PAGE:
The issue was thrust into the national spotlight last month when Buzzfeed partnered with the filmmaker Jordan Peele to create a video of former President Barack Obama appearing to deliver a public service announcement about the potential impact of manipulated media. Only it wasn’t Obama.
Instead it was Peele’s impersonation of Obama, synced well enough with the former president’s lips to keep viewers open to the possibility it could be authentic until the message itself became a clear parody.
The video showcases both the potential and the limits of where the technology stands. A casual observer could be forgiven at first for mistaking the video for a genuine presidential message, especially if watching on a mobile device. A closer look is less impressive, but it may not be long before the signs of tampering become nearly impossible to pick up with the untrained eye.
Hany Farid, a digital forensics expert at Dartmouth College, said there has been a “startling improvement” over the past year in technology creating “deep fakes,” the artificial intelligence that allows users to swap people’s faces with relative ease.
“If there’s two dozen people in the world who can create fakes, that’s a risk,” Farid said. “But it’s very different than if 2,000 people or 20,000 people or 200,000 people can do the same thing because now it’s at the push of a button.”
Anyone with a mobile phone can now do the types of video effects that once required expensive software and extensive training; convincingly fake video addresses paired well with audio still require a certain level of expertise.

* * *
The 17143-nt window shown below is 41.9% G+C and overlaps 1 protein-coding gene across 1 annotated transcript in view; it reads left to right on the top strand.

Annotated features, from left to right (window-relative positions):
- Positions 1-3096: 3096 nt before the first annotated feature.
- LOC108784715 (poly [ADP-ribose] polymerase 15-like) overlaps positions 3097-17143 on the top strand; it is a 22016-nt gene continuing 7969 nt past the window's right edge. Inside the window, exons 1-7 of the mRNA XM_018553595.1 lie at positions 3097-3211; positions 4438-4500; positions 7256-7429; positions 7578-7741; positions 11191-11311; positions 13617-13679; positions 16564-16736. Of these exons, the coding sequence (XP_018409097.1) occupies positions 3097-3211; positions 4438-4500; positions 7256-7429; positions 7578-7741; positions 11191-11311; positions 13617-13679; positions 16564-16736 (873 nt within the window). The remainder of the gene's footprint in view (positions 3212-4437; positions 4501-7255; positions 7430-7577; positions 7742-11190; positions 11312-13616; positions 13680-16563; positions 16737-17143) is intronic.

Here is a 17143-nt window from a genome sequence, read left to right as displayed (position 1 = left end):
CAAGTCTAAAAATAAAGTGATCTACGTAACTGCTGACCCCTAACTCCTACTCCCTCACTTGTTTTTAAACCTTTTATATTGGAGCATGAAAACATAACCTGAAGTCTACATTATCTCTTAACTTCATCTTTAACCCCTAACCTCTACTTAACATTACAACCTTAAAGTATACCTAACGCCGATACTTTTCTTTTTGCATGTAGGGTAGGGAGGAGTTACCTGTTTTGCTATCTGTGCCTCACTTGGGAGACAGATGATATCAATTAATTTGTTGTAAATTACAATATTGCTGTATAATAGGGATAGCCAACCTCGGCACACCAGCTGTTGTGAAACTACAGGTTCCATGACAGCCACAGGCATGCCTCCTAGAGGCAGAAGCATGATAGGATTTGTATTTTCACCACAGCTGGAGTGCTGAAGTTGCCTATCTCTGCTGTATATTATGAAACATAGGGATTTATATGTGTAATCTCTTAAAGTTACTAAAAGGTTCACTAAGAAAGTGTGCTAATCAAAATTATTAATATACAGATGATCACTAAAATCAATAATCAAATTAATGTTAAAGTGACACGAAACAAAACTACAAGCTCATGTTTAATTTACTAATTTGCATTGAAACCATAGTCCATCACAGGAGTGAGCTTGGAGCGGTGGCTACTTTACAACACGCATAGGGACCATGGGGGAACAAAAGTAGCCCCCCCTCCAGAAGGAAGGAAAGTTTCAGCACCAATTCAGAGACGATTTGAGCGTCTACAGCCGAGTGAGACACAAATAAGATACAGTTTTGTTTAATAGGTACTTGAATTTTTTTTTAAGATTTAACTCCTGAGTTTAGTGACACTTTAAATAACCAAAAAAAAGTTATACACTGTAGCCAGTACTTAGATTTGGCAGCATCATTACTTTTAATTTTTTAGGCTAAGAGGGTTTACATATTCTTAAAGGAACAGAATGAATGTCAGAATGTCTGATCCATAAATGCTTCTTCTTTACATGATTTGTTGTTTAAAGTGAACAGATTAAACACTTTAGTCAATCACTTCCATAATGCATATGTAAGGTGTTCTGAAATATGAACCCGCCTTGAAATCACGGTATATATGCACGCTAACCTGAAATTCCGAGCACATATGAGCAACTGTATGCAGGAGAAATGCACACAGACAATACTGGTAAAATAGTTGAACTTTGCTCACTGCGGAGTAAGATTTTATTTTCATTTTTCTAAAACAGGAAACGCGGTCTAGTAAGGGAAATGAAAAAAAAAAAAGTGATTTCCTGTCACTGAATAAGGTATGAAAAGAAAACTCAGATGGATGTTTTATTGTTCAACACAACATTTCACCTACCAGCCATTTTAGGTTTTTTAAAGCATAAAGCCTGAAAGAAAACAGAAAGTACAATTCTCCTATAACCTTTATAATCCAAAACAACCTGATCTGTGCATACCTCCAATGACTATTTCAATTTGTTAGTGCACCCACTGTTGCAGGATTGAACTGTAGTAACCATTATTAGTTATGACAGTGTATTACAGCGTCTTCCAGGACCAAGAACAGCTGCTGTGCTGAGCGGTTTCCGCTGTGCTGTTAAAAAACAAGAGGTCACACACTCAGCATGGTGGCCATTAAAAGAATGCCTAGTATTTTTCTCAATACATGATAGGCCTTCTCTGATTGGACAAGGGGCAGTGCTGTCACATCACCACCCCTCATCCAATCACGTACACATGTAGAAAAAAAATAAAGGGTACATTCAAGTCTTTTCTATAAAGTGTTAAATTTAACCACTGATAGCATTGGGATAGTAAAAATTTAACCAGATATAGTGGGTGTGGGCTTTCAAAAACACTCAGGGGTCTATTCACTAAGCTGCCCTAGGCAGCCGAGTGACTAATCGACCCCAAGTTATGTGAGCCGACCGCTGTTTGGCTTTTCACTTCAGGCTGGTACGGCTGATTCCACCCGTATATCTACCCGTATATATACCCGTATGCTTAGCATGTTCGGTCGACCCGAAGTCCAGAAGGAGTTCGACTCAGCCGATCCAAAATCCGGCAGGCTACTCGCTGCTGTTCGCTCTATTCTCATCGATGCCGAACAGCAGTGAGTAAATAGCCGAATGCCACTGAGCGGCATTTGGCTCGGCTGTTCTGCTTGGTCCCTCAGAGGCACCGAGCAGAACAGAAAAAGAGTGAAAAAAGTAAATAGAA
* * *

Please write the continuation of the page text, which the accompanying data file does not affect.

But other threats come from openly available tools like Lyrebird, a company that can create “digital copies” of voices that can be made to say anything, or real-time facial re-enactments like the ones researchers in Germany and at the University of Stanford unveiled in recent years.
“This is terrifying,” Shane Greer, co-owner of the publication “Campaigns & Elections,” told hundreds of digital consultants during a presentation on new forms of fake media at a tech conference in Washington last week.
Greer has delivered the talk to political consultants in the U.S. and Europe, and will soon add Mexico to the list, which is currently dealing with its own fake news problem ahead of elections on July 1.
The technology has already been “weaponized” in at least one instance in the U.S., Greer says, when a doctored animation of Parkland shooting survivor Emma Gonzalez tearing the Constitution quickly swept across conservative social media. In the original image, part of a Teen Vogue story on the youth-led movement to curb gun violence, Gonzalez rips in half a shooting range target, not the Constitution. The fraudulent image was shared thousands of times before Gab, a popular alternative to Twitter among members of the alt-right, called it “obviously a parody/satire.”
“Consider what was done with the Emma Gonzalez video now versus where that technology will be two, three and four years from now and what both those in the U.S. and international actors will be able to do to disrupt the democratic process,” Greer said.
The issue is on the minds of lawmakers like Sen. Mark Warner, D-Va., vice chair of the Senate Intelligence Committee. He is helping lead one of the congressional investigations into Russian interference in the 2016 presidential election, and has co-sponsored legislation, stalled so far, aimed at forcing websites like Facebook and Google to disclose more information about political ads appearing on their platforms.
“People will demand action being taken if we don’t find a way to collaborate [with technology companies] on this,” Warner told NBC News. “And the notion that the market is going to fix this or the tech companies themselves will police this, I just don’t think that’s going to be the case.”